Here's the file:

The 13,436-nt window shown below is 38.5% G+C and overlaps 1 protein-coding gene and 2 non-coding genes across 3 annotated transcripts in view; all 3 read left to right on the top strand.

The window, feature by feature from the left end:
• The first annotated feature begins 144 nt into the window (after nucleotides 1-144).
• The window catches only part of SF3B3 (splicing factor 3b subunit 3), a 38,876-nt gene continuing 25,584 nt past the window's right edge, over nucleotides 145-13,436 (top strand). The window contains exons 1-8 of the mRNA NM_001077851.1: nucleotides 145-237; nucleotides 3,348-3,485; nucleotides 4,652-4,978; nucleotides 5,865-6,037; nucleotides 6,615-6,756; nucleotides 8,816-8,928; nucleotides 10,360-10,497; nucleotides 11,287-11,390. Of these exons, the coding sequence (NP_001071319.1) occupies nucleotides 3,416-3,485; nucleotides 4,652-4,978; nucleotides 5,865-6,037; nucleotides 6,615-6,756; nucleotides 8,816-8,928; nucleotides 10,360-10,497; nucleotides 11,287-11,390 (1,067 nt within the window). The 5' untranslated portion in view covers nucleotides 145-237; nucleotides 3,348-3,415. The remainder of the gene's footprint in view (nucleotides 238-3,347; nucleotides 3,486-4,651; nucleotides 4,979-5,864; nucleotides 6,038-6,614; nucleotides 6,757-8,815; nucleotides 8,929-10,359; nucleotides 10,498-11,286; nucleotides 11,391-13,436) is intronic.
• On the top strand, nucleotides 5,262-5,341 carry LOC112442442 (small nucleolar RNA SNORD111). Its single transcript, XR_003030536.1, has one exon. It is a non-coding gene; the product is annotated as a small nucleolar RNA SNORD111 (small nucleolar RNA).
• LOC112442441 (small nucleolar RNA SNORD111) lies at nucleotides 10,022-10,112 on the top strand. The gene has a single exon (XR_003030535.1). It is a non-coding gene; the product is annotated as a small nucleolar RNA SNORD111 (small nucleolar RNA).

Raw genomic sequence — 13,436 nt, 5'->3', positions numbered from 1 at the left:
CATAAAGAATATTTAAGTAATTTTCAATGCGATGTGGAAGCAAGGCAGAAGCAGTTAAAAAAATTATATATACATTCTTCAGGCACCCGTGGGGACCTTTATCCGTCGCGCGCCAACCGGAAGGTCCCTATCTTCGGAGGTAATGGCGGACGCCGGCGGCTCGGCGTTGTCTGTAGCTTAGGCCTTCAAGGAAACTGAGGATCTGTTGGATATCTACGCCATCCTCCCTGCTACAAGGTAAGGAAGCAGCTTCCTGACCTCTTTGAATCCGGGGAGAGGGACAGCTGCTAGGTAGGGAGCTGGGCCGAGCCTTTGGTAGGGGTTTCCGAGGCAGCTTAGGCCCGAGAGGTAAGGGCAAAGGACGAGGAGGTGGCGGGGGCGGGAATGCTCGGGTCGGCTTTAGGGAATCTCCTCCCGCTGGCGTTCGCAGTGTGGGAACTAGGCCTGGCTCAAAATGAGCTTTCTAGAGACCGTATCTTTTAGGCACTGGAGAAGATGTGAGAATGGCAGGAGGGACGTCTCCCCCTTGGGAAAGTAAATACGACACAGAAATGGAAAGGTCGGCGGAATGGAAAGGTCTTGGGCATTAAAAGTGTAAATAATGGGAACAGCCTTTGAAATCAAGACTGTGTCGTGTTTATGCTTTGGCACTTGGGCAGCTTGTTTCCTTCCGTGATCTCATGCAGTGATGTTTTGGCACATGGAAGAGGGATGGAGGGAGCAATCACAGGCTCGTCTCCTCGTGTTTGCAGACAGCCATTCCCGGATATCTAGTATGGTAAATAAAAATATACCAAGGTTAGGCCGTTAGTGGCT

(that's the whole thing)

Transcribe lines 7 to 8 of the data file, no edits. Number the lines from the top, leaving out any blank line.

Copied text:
Raw genomic sequence — 13,436 nt, 5'->3', positions numbered from 1 at the left:
CATAAAGAATATTTAAGTAATTTTCAATGCGATGTGGAAGCAAGGCAGAAGCAGTTAAAAAAATTATATATACATTCTTCAGGCACCCGTGGGGACCTTTATCCGTCGCGCGCCAACCGGAAGGTCCCTATCTTCGGAGGTAATGGCGGACGCCGGCGGCTCGGCGTTGTCTGTAGCTTAGGCCTTCAAGGAAACTGAGGATCTGTTGGATATCTACGCCATCCTCCCTGCTACAAGGTAAGGAAGCAGCTTCCTGACCTCTTTGAATCCGGGGAGAGGGACAGCTGCTAGGTAGGGAGCTGGGCCGAGCCTTTGGTAGGGGTTTCCGAGGCAGCTTAGGCCCGAGAGGTAAGGGCAAAGGACGAGGAGGTGGCGGGGGCGGGAATGCTCGGGTCGGCTTTAGGGAATCTCCTCCCGCTGGCGTTCGCAGTGTGGGAACTAGGCCTGGCTCAAAATGAGCTTTCTAGAGACCGTATCTTTTAGGCACTGGAGAAGATGTGAGAATGGCAGGAGGGACGTCTCCCCCTTGGGAAAGTAAATACGACACAGAAATGGAAAGGTCGGCGGAATGGAAAGGTCTTGGGCATTAAAAGTGTAAATAATGGGAACAGCCTTTGAAATCAAGACTGTGTCGTGTTTATGCTTTGGCACTTGGGCAGCTTGTTTCCTTCCGTGATCTCATGCAGTGATGTTTTGGCACATGGAAGAGGGATGGAGGGAGCAATCACAGGCTCGTCTCCTCGTGTTTGCAGACAGCCATTCCCGGATATCTAGTATGGTAAATAAAAATATACCAAGGTTAGGCCGTTAGTGGCT